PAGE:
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Practical information about the nutritional needs of cats and dogs at each life stage, including growth, maintenance, reproduction and aging.

Kitten & Puppy

Decreased Energy Needs in Pets After Spaying or Neutering

Neutering may increase a pet’s risk for becoming overweight. The age when a dog or cat is neutered often corresponds with a natural decrease in the pet’s growth rate and energy needs. Neutered animals also tend to consume more food and have a reduced basal metabolic rate — meaning they require less energy to keep the body functioning at rest. 

White dog eating from bowl

Key Messages

  • It is important to reduce the pet’s caloric intake after spaying/neutering because: 
    • Overweight or obese dogs are at an increased risk of developing a range of chronic illnesses and a decreased length and quality of life.   
    • Overweight cats are more likely to suffer from diabetes mellitus, constipation, orthopedic disease, urinary tract disease and skin disease. 
  • Caloric intake should be reduced by around 30% to account for lower energy needs after spaying/neutering. Thereafter, adjustments should be made to maintain a lean, healthy body condition. 
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"Now that your [dog/cat] has been neutered, you should feed [him/her] a little less. Neutered pets tend to need less energy, but want to eat more, so cutting down on their food intake helps to ensure that they stay lean and healthy."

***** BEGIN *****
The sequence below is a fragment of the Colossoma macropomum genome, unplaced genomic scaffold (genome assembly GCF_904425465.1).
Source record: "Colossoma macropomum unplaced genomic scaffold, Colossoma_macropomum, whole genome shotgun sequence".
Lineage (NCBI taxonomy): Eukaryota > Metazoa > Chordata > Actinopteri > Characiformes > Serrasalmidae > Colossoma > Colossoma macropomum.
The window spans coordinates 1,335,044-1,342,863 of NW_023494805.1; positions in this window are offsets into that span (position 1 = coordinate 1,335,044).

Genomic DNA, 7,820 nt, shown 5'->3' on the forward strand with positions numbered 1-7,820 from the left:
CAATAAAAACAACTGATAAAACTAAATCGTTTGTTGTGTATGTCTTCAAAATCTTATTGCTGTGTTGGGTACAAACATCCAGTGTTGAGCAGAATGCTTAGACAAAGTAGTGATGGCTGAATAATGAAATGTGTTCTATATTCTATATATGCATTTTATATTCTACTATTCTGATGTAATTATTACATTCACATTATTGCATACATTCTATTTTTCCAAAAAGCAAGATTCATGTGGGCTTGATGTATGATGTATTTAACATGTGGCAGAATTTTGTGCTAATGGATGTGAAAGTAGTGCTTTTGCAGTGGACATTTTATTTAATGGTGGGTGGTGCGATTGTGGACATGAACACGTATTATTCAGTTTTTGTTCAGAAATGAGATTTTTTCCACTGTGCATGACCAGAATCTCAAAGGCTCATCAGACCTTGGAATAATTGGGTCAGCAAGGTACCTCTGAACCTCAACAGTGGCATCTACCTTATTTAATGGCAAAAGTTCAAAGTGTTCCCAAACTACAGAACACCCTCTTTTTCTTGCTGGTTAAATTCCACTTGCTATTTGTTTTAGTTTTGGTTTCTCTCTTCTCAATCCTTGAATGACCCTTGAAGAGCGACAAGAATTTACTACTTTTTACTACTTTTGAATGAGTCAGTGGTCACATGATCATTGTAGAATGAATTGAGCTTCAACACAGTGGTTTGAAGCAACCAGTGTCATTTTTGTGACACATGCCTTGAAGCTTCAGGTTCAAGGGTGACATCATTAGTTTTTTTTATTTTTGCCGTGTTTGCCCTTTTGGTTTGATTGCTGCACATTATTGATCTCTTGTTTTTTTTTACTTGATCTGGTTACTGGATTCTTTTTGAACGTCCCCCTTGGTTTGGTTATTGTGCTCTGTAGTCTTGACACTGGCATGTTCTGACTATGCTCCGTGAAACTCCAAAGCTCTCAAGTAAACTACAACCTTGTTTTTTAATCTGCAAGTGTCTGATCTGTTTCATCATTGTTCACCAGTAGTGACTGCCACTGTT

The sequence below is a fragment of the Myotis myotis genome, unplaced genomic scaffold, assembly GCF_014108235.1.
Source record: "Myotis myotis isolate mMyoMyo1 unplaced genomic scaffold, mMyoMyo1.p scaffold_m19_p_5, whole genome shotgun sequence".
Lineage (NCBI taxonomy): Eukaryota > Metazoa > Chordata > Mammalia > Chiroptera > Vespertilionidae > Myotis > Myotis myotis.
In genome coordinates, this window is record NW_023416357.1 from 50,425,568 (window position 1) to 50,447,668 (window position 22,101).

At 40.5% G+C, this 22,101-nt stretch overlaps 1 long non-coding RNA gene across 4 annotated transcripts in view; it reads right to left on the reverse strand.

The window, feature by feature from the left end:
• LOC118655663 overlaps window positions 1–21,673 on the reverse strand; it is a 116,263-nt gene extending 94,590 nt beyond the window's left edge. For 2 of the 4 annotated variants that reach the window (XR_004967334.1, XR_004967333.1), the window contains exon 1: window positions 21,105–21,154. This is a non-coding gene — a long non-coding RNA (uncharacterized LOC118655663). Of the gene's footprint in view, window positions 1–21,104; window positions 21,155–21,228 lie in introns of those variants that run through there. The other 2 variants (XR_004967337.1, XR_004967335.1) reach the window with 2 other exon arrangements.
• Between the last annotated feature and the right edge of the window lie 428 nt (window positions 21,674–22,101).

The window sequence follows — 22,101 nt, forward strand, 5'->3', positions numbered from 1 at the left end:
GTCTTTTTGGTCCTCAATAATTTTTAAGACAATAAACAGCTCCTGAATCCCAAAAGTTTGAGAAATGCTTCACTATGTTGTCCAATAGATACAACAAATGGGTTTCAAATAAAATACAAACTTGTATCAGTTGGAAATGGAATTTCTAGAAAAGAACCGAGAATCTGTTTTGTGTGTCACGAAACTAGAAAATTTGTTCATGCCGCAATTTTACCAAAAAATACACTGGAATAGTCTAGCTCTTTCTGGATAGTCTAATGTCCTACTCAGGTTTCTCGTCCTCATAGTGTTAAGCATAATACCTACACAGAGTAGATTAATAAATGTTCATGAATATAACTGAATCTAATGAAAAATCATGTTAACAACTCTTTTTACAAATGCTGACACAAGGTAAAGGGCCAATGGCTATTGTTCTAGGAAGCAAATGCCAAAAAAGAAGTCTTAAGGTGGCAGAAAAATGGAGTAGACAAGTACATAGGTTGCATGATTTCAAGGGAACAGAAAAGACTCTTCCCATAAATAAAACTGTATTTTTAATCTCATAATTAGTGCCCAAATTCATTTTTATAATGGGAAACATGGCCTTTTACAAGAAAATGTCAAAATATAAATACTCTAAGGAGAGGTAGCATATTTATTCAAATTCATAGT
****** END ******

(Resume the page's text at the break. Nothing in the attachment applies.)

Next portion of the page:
To Share With Pet Owner:

Evaluating Your Dog’s Body Condition

Assess your dog's Body Condition in just 3 simple steps.​

View Video 1 min to 5 min

Evaluating Your Cat’s Body Condition

Assess your cat's Body Condition in just 3 simple steps.​

View Video 1 min to 5 min

Additional Resources

Salt, C., Morris, P. J., Wilson, D., Lund, E. M., & German, A. J. (2019). Association between life span and body condition in neutered client-owned dogs. Journal of Veterinary Internal Medicine, 33, 89–99.  

Eirmann, L. A. (2014). The challenge of providing feeding recommendations for puppies after neutering. Proceedings of the Purina Companion Animal Nutrition Summit: Nutrition for Life, Austin, Texas, 25–31. 

Larsen, J. A. (2017). Risk of obesity in the neutered cat. Journal of Feline Medicine and Surgery, 19(8), 779–783.